Switching to Student Paints

Next, I switched over to the student grade paints. The first thing to note is how bright the pigment is on these paints. I added a little bit of orange to the green to neutralize how bright it was. Using the student paint brush I created a few leaves on each type of paper. It was difficult to get the fine points with this brush, but I tried my best! Another difference with this paint that I could see is it didn’t really sink into the student paper. It sort of just glides across the top and beads up unevenly. On the professional paper, it created a more even wash, even if it was still hard to get fine lines.

Once all four swatches were dry, I compared them. The Canson paper did the worst as far as even washes on the leaves. The Faber Castle did better despite being a thinner paper than Canson! The professional papers both had nice, even washes without much difference.

Test #3: Wet on Wet

Wet on wet is exactly what it sounds like: two areas of water and paint meeting on the paper to blend. Using the Princeton Velvet Touch Brush and student grade paints, I created a split color swatch to see how the wet edges would blend together. For the first round I did red and purple next to each other, and it was difficult to see how they were blending. I tried again with red and blue strokes; they should be making a purple where they meet in the middle.

I felt like the Canson paper was not doing so great. I know a lot of people love Canson, but I’ve personally always struggled with it. Here you can see the paint doesn’t mix well on the student grade papers, it just sits on top of the paper without blending much. With the professional paper, it soaks in and blends much better.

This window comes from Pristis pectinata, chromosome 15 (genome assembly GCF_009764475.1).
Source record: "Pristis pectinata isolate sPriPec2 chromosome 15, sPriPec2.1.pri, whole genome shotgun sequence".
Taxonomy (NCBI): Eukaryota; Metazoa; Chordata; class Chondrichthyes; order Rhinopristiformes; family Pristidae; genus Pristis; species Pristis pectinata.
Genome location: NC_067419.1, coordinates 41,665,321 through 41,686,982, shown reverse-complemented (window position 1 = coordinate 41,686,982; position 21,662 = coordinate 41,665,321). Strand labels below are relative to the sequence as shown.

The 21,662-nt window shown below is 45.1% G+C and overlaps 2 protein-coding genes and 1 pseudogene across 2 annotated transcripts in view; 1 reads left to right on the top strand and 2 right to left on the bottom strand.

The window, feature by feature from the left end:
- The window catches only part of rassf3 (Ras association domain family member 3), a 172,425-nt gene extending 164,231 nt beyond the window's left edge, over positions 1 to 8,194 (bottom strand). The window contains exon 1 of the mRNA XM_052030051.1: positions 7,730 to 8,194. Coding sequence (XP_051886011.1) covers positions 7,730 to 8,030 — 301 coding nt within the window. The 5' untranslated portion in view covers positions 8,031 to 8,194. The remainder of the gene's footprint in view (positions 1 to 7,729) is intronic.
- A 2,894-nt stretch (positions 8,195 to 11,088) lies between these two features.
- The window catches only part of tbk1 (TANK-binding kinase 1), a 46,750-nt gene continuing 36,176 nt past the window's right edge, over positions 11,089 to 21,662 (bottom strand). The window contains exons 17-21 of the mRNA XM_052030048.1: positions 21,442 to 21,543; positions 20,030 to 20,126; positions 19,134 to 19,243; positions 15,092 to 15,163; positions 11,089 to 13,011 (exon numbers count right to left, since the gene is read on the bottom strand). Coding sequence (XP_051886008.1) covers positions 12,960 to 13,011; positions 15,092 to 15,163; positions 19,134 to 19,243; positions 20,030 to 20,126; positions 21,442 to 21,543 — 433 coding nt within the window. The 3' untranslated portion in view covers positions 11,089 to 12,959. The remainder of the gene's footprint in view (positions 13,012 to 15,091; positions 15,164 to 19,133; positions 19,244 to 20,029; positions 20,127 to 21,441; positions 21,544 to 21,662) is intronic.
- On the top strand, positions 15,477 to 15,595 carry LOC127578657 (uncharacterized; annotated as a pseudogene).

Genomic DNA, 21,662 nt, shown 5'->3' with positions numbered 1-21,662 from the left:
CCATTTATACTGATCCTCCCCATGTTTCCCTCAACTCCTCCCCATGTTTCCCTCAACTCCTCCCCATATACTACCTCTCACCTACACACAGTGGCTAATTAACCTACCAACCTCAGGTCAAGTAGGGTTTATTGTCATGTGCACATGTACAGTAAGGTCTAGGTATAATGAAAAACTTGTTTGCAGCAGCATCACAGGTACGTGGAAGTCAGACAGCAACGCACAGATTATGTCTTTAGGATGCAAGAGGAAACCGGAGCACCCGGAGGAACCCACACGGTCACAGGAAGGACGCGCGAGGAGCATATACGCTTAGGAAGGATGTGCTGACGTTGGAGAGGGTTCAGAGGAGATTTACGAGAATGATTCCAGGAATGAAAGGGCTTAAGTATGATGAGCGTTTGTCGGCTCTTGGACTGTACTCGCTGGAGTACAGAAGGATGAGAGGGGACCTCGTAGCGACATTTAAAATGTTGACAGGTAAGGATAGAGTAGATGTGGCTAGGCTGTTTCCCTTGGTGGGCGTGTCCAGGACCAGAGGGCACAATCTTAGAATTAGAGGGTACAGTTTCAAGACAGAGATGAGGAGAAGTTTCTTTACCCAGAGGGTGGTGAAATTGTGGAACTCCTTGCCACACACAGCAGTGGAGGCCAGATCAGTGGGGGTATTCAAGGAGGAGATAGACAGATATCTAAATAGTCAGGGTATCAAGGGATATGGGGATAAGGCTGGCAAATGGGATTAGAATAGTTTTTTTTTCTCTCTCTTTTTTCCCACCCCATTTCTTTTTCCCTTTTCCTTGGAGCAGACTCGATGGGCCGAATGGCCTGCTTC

Test #4: Layers and Details

The final test is a layering test for details such as shadows or lines, where you add them on top of dry watercolors. For this test I used the Princeton brush since I am doing fine linework. I also continued using the student grade paint to add in some lines onto the leaves I painted earlier. I’m also doing a detail test with the student brush by adding some definition to our roses.

Final Results: Who is the Winner?

Now that everything has dried, let’s take a closer look.

In my opinion, the professional paper blew everything else out of the water. Between the two, I don’t think you can go wrong. They both had really nice, even washes and dried evenly. Looking at the student grade papers, they’re not too bad. Between the two I would Faber Castel, because it was easier to control the paint and water on it. There is nothing wrong with student grade paper when you’re starting out; they’re great for practicing! That being said it will be a lot more frustrating when you’re trying to do techniques like wet on wet or glazing.

When it comes to brushes, I would for sure recommend investing in high quality brushes. You really only need a couple when you’re starting out; a 4-6 smaller brush and and 8-10 larger brush. If they’re pointed round brushes you can do almost everything you’ll need to with just those two brushes. The good news is it is easy to find decently priced high quality brushes, so you don’t have to break the bank!

For paint, I would say that the student grade paints weren’t bad. They tend to run a little brighter because they have a lot of filler in them. If you do want to invest in high quality tube paints, that Daniel Smith Starter Set is really great. You can also get pan sets of high quality paints. For more materials and supplies recommendations, grab my Free Supplies Master List!

If I had to invest in one high quality supply between paints, brushes, and paper, how would I pick?

  1. Paper
  2. Brushes
  3. Paints

I hope this was helpful for you to see all these supplies tested! If you’re just starting out I hope it helped you make some decisions on your own supplies. Don’t forget to grab my Free Supplies Master List for more in-depth product recommendations!




My #1 Must-Have Watercolor Supply